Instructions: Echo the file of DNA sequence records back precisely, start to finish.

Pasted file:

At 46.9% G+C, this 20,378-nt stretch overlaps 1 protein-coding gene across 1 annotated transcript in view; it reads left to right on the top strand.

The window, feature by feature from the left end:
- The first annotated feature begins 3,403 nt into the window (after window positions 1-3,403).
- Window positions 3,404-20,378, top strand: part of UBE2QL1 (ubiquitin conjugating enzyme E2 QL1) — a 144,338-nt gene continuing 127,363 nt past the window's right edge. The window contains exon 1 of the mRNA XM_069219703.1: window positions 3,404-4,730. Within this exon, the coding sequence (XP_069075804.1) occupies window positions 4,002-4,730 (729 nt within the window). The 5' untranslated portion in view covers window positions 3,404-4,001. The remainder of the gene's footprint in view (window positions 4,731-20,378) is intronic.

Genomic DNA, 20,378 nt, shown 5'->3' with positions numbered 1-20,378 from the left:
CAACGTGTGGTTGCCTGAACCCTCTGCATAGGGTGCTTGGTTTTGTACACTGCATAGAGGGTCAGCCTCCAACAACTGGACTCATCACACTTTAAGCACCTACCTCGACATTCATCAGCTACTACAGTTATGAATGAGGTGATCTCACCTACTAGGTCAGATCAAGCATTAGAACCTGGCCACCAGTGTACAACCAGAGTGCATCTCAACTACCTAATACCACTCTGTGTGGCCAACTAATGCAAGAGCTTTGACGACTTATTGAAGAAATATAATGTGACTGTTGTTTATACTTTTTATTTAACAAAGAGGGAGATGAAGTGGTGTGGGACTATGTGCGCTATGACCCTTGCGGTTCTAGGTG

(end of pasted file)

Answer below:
At 46.9% G+C, this 20,378-nt stretch overlaps 1 protein-coding gene across 1 annotated transcript in view; it reads left to right on the top strand.

The window, feature by feature from the left end:
- The first annotated feature begins 3,403 nt into the window (after window positions 1-3,403).
- Window positions 3,404-20,378, top strand: part of UBE2QL1 (ubiquitin conjugating enzyme E2 QL1) — a 144,338-nt gene continuing 127,363 nt past the window's right edge. The window contains exon 1 of the mRNA XM_069219703.1: window positions 3,404-4,730. Within this exon, the coding sequence (XP_069075804.1) occupies window positions 4,002-4,730 (729 nt within the window). The 5' untranslated portion in view covers window positions 3,404-4,001. The remainder of the gene's footprint in view (window positions 4,731-20,378) is intronic.

Genomic DNA, 20,378 nt, shown 5'->3' with positions numbered 1-20,378 from the left:
CAACGTGTGGTTGCCTGAACCCTCTGCATAGGGTGCTTGGTTTTGTACACTGCATAGAGGGTCAGCCTCCAACAACTGGACTCATCACACTTTAAGCACCTACCTCGACATTCATCAGCTACTACAGTTATGAATGAGGTGATCTCACCTACTAGGTCAGATCAAGCATTAGAACCTGGCCACCAGTGTACAACCAGAGTGCATCTCAACTACCTAATACCACTCTGTGTGGCCAACTAATGCAAGAGCTTTGACGACTTATTGAAGAAATATAATGTGACTGTTGTTTATACTTTTTATTTAACAAAGAGGGAGATGAAGTGGTGTGGGACTATGTGCGCTATGACCCTTGCGGTTCTAGGTG